Before the business becomes completely insolvent, the time-critical process requires strong management skills and an urgent cash infusion to get things back on track. This typically requires identifying the source that is causing the downward spiral. The process can be difficult for owners and/or directors because it requires an unbiased and objective approach.

Strategic, operational and financial positions will need to be diagnosed properly. The best advice is to stop digging, acquire expert advice and apply the following four things to get back on track.

1. Take a proactive stance on critical issues.

Taking a proactive position is essential to dealing with critical issues that could mean life or death to a business. The early stages are the most time-critical to get the necessary cash and stakeholder support for moving forward. Indecision can prove fatal to having a successful turnaround because of uncertainty. Key stakeholders might get nervous about the chances for favourable results.

2. Set realistic expectations about possible outcomes.

The need for cash to move forward might require the need to dispose of assets considered non-core to business operations. Another option for a cash injection might be to have a divestment strategy where leadership can refocus on core business functions. Realistic expectations about asset values are important.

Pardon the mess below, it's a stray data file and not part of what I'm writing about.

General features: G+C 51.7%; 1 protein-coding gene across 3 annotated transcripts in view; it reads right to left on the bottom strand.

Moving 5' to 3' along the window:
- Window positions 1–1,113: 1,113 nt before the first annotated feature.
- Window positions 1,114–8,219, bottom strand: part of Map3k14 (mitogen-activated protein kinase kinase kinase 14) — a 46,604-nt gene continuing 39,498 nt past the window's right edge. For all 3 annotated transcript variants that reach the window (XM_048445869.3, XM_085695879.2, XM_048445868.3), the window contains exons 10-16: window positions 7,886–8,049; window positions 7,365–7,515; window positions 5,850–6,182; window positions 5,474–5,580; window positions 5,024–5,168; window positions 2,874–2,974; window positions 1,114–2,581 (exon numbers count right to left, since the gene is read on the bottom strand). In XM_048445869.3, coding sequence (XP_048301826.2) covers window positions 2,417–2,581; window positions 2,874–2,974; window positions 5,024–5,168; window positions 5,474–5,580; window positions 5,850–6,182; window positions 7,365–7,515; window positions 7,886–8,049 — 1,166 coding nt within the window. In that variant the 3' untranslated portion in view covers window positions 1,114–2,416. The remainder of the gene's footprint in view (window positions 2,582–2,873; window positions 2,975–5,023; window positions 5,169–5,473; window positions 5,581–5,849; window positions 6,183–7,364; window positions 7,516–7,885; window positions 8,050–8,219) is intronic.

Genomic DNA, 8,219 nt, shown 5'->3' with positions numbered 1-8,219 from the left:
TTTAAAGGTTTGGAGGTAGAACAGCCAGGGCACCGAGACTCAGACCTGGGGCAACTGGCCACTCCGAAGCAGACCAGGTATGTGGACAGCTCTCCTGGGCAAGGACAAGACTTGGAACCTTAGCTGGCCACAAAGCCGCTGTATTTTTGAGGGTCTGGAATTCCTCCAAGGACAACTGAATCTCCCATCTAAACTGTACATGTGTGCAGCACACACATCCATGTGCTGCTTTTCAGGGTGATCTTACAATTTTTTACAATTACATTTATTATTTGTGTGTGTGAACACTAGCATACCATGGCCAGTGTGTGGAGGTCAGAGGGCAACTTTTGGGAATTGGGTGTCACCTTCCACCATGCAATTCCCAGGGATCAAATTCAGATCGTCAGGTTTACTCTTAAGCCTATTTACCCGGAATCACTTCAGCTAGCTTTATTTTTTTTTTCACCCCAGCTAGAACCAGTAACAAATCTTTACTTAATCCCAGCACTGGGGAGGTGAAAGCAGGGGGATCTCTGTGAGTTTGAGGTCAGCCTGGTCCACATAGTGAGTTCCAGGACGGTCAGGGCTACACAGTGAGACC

The adviser will get professional valuations of various assets that need to be sold. Because time is critical, a long negotiation process will do nothing to advance the situation if the owner is not pleased with the asset prices. This does not mean that everything will sell at dirt cheap prices. It does, however, mean that stakeholders will need an open mind to keep the final objective in focus.

There is a duty of care that the director owes to creditors and shareholders to obtain the proper value. Valuations will help them meet the obligation to act in the shareholders’ best interest. It is unrealistic – and a possible breach of duty – to try and hold out for a better price that is likely unattainable.

3. Trust the advice of a professional adviser.

Management and owners have a financial, operational and personal tie to the business that is unmatched. They usually know the business better than any outsider who comes along to help rescue the business. Often, this is the problem and will necessitate a certain level of trust that the professional adviser will act in the best interest of all stakeholders.

Being too close to the business can keep some owners from recognising the areas that need improvement or change. If technological advances or social factors have changed the environment, the company may need to change how it does business. Disregarding the advice of a professional adviser who has an objective point of view and understands the change is needed is not a good idea.

4. Stick with the turnaround plan put in place.